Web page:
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Growing old with Shikari Shambu: 40 years of ‘Tinkle’

Tantri the Mantri   | Photo Credit: special arrangement

In 1980, during an editorial meeting, when Amar Chitra Katha’s Anant Pai, aka Uncle Pai, suggested making the fortnightly comic book series a weekly, associate editor Subba Rao was baffled. “I told him that we will, in another one or two years, completely run out of the pool of stories,” Rao remembers, laughing.

So, as a counter suggestion, Rao presented the idea of a comic digest comprising non-mythological stories (so that it looks different from ACK), compiled from various parts of the country. “Mr Pai was not sure in the beginning, but he asked me to work on the details and I put together a format,” he continues over phone from Mumbai. On that day, Tinkle, the children’s magazine with a tagline ‘where learning meets fun’, was born. Forty years on, the magazine and its characters that have for long become household names, continue to thrive.

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Watering the seed

“In a way, Tinkle owes its birth to my grandmother. Many of the stories I heard from her in Coimbatore made its way into the early issues of the magazine,” he continues fondly, adding, “My son was hardly three years old at the time and the stories I told him would also surface on the magazine.” While he was the chief storyteller for Tinkle, Luis Fernandez was in-charge of the scripts and Kamala Chandrakant, editing: this was the core team, supervised by Uncle Pai, of course.

Though the initial decision was to start off with folktales, the editorial team soon shifted its focus to creating original characters. Rao often asked his team, “Where is our answer to Detective Moochawala [an eponymous character created by Indian cartoonist Ajit Ninan]?” And one day, Rao was watching The Lucy Show (an American sitcom of the 1960s) on television, when a character struck him. “Lucy’s husband was a big-time hunter. And, I found one of the episodes around this character, extremely funny.”

Subba Rao

Subba Rao   | Photo Credit: special arrangement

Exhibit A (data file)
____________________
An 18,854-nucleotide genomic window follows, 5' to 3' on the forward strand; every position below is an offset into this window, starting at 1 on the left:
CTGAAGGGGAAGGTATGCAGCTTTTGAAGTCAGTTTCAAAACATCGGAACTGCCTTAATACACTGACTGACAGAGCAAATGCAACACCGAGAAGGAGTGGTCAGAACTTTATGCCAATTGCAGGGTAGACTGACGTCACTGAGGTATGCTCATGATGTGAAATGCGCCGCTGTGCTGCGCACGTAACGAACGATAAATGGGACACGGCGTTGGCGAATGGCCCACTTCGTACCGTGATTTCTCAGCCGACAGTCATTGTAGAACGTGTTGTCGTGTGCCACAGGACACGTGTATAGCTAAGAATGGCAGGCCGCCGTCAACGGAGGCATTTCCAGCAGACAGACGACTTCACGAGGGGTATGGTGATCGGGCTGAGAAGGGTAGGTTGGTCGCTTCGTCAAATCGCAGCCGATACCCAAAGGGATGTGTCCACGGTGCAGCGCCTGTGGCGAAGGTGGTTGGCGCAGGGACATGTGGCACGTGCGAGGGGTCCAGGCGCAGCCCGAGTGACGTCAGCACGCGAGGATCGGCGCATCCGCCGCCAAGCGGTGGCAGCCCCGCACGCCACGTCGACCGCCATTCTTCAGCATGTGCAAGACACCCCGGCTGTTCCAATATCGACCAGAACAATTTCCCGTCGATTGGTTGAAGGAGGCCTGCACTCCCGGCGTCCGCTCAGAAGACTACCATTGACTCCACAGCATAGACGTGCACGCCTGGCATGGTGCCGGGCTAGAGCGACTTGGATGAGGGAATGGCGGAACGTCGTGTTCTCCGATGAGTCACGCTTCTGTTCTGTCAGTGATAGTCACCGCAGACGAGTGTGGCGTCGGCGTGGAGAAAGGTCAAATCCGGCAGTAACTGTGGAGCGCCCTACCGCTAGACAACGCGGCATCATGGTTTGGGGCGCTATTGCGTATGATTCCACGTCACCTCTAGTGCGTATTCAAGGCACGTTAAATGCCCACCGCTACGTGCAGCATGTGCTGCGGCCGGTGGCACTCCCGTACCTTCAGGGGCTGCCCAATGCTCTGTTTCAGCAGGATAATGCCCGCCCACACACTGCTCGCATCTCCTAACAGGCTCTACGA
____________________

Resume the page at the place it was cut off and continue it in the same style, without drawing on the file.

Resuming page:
Inspired by the character of Lucy’s husband, upon discussion with the team, the answer to Detective Moochawala took form: Shikari Shambu, the cowardly hunter who is perceived by the rest of the world as courageous, conceptualised by Fernandes and visualised by cartoonist Vasant B Halbe. Then, came Kalia, the Crow. “We used to have lunch in our editorial office in Colaba. Everyday, promptly at 1 pm, a crow would come to the window. Luis used to feed the crow,” remembers Rao. And, thus the crow became a character created by Luis and visualised by Pradeep Sathe.

Interestingly, Suppandi, on the other hand, was created by a reader, whom Rao managed to coincidentally meet years later. Through a ‘write-in’ contest, Suppandi, the lovable simpleton visualised by Ram Waeerkar, arrived at Tinkle and refused to leave (we are not complaining). Tantri the Mantri (who last year became the king after 35 years of plotting), Anwar and Mooshik followed soon after.

Since then, many editorial and design changes have characterised the 40-year-old Tinkle to the magazine that it is today. As characters like Shikari Shambu and Tantri live on, a crop of new characters has also found its ground under the sitting editor-in-chief Rajani Thindiath: Super Weirdos (superheroes with weird powers), WingStar (a young crime fighter from Mizoram), YogYodhas (warriors who use yoga poses to fight evil)... the list goes on.

Inclusivity is key

Rajani took over as editor-in-chief, 10 years back. “At the time, there were some things I wanted to do: like making the new characters more regular and also making the magazine, balanced,” says Rajani. And to that end, strong female characters started making an entry into the main narratives.

“Gender roles are shaped from childhood, right from when a child reads a pronoun. And, when we think of a doctor or an engineer, we would immediately think of a male figure,” says Rajani.

Another focus of hers is on diversity: regions, festivals and cultures from across the country are featured. For instance, WingStar’s protagonist is from Mizoram. And, through Super Weirdos, she wished to draw attention to the oddities and quirks in one’s behaviour which are most often perceived as an embarrassment.

Birds and Bodyguards

Birds and Bodyguards   | Photo Credit: special arrangement

How do they tide through the pandemic? The lockdowns sort of opened the doors to digital possibilities, says Rajani. They immediately shifted focus to their app which was launched last year.

“Content-wise, on the app, we had to make it into a weekly. Because we are on the app, we do vlogs of editorials, host quiz shows, give general knowledge trivia and so on,” says Rajani, adding, “Uncle Pai’s vision for Tinkle goes ‘of, for and by children’. So, it was important to have their voices on the platform.”

Rajani adds that the platform, in fact, does not matter. “Tomorrow, if even the stories come in a hologram, they are still stories.”

Rao agrees, “Ultimately, you must know how to tell a story.”

A live party will be streamed on the Facebook page Tinkle Comics Studio at 5 pm on November 13. There will also be a game show at 11 am, November 14, on the Suppandi and Friends channel on YouTube.

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Printable version | Nov 27, 2020 3:21:03 AM | https://www.thehindu.com/books/childrens-magazine-tinkle-turns-40/article33084075.ece

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